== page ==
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Founded in approximately 1863 in the shadow of the Sawtooth Mountains, this remote mountain village was once home to as many as 500 miners and their families. The “Atlanta Lode,” a quartz-gold deposit about one and a half miles long and twenty feet wide, promised large rewards, but its inaccessibility challenged the miners. The ore from Atlanta was high in silver, but as it was processed, much of the silver was lost, thereby reducing its value by nearly three-quarters. Because of this and the lack of effective transportation and technology, work in the Atlanta mines was slow through the early and mid 1870s. At its peak, from 1878-1884, high-grade ore was taken from the hills, but once that was exhausted, work again diminished as mining the low-grade, large ore deposits became economically inefficient.

In 1932, St. Joseph Lead Company purchased the claims and began operating an amalgamation-flotation concentrator method of extraction. This resolved many of the accessibility issues, and once a road was built between Atlanta and Boise in 1936, the transportation issues were resolved as well. During that time, from 1932-1936, the Atlanta Mining District was Idaho’s leading gold producer. A nearby mine, the Talache (one mile from Atlanta) also produced outstanding amounts of gold after World War II, and when that closed in 1953, the total mining efforts of the Atlanta area had reached $16 million!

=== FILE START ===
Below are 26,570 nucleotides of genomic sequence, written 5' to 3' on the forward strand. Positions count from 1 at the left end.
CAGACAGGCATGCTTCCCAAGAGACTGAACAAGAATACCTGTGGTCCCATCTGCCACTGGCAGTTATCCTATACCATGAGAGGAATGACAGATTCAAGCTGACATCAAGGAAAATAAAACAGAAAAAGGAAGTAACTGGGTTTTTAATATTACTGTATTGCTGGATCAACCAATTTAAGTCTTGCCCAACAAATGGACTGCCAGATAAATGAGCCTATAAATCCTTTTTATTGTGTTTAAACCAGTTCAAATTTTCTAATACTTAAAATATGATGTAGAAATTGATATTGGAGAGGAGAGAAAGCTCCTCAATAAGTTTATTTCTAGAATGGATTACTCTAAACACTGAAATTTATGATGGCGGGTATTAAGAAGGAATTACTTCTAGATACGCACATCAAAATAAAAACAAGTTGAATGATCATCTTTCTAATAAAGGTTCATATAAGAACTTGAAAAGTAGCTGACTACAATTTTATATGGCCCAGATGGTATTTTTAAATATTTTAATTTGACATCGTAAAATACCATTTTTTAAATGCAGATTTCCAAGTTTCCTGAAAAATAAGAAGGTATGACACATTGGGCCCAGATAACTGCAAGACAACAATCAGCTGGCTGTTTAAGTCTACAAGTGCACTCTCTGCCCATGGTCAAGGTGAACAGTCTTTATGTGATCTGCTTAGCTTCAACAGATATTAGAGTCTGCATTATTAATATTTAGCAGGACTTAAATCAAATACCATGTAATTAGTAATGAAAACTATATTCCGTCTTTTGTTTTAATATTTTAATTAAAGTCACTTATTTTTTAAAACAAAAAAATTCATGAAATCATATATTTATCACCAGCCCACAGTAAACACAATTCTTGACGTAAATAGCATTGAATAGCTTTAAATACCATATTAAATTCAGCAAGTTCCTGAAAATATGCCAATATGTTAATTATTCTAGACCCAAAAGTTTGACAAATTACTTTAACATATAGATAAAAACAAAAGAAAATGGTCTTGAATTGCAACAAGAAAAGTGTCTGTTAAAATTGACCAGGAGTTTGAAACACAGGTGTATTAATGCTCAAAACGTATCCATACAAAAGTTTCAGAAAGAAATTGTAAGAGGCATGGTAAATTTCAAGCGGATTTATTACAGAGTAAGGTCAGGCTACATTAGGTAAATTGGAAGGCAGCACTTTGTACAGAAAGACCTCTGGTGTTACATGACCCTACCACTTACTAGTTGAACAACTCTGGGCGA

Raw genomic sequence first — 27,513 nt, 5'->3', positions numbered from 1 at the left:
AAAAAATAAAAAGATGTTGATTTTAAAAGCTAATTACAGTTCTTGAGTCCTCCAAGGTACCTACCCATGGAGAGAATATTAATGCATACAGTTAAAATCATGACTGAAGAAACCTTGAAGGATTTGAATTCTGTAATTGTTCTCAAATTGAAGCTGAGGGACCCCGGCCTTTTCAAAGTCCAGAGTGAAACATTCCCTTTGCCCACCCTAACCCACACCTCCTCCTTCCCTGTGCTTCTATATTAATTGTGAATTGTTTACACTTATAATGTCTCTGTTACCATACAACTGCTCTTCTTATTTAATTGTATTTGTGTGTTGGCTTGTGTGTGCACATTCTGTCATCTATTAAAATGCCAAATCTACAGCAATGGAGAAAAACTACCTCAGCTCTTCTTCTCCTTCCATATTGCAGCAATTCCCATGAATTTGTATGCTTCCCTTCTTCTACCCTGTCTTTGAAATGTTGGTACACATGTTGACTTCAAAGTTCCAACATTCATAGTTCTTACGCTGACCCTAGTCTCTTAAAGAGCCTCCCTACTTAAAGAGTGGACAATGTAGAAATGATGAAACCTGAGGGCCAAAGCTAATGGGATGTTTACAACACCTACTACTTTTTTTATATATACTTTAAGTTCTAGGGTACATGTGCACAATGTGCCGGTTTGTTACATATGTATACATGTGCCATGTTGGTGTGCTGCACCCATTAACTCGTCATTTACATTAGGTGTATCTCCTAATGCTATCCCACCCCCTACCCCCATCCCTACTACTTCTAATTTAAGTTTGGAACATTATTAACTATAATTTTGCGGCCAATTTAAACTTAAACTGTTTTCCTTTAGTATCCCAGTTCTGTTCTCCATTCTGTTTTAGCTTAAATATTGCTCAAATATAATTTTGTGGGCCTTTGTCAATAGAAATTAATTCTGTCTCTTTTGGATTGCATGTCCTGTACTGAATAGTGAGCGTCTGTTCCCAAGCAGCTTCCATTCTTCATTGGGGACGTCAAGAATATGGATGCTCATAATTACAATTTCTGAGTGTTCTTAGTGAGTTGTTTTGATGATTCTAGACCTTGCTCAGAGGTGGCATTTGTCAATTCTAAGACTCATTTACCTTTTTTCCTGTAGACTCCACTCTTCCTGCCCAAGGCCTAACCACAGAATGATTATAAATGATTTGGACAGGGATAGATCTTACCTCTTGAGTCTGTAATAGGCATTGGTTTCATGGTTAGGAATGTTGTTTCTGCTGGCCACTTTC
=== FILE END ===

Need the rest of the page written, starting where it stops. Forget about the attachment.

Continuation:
Today, the town of Atlanta is home to just a handful of people and numerous ghosts of its past. Despite losing it’s mining economic staple, the near ghost town has managed to preserve its history, pioneer-era buildings, and serene setting near the Sawtooth Wilderness boundary. Even the old jail still stands in the town’s Community Historic Park.

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